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  • #3
vanhees71 said:
with the plane-wave ansatz
It looks like your plane wave ansatz assumes the thing to be proven.
 
  • #4
Dale said:
It looks like your plane wave ansatz assumes the thing to be proven.
No it doesn't, because ##\vec{E}_0## and ##\vec{B}_0## are arbitrary complex amplitudes. As my calculation shows, however
$$\vec{B}_0=\frac{\vec{k}}{k} \times \vec{E}_0,$$
and thus, since ##\vec{k}/k## is a real vector, there's no phase shift between ##\vec{B}_0## and ##\vec{E}_0##.
 
  • #5
merlyn said:
Should they not be 90 degrees out of phase in order to conserve energy?

In a standing wave the fields are 90 degrees out of phase.

You could write down traveling plane wave guesses for the electric and magnetic fields that were 90 out of phase and if you plug your guess into Maxwell's equations your guess won't satisfy Maxwell's equations? Maybe in the process of doing so you might come to an intuitive understanding why they are in phase in a traveling wave?

Feynman discusses in infinite plane of charge given sudden motion. It might help.

http://www.feynmanlectures.caltech.edu/II_18.html
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Related to The phase of electric and magnetic forces in a photon.

1. What is the phase of electric and magnetic forces in a photon?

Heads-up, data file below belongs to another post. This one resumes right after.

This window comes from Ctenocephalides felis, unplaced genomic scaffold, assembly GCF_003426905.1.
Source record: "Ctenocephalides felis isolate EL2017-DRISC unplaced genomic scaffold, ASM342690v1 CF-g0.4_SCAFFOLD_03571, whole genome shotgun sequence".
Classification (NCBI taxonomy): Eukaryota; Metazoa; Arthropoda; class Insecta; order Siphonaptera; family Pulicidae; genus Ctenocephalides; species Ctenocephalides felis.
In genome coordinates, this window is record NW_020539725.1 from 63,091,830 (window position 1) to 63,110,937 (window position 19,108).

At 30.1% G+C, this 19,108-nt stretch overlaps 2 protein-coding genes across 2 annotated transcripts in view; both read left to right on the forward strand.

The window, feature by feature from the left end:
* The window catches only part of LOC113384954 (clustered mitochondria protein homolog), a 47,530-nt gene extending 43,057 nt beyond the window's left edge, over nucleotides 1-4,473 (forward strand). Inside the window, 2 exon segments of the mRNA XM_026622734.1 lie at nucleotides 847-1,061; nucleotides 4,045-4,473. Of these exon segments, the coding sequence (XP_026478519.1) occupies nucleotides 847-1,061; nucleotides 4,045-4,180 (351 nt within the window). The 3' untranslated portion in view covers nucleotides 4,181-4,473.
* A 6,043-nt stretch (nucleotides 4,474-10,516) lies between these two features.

The phase of electric and magnetic forces in a photon refers to the relationship between the electric and magnetic fields that make up the photon. It describes the oscillation of these fields as the photon travels through space.

2. How is the phase of electric and magnetic forces in a photon measured?

The phase of electric and magnetic forces in a photon is typically measured using interferometry techniques, which involve splitting the photon into two beams and then recombining them to observe their interference patterns.

3. What is the significance of the phase of electric and magnetic forces in a photon?

The phase of electric and magnetic forces in a photon is important because it determines the polarization of the photon, which in turn affects its interactions with matter. It also plays a role in the propagation and detection of light.

4. Can the phase of electric and magnetic forces in a photon be altered?

Yes, the phase of electric and magnetic forces in a photon can be changed through interactions with matter or through manipulation of the photon's path. This is the basis for technologies such as phase shifters and modulators.

5. How does the phase of electric and magnetic forces in a photon relate to the wave-particle duality of light?

The phase of electric and magnetic forces in a photon is a manifestation of the wave-like nature of light. It is also closely related to the particle-like behavior of light, as it determines the energy and momentum of the photon. This duality is a fundamental aspect of quantum mechanics and is still an active area of research in physics.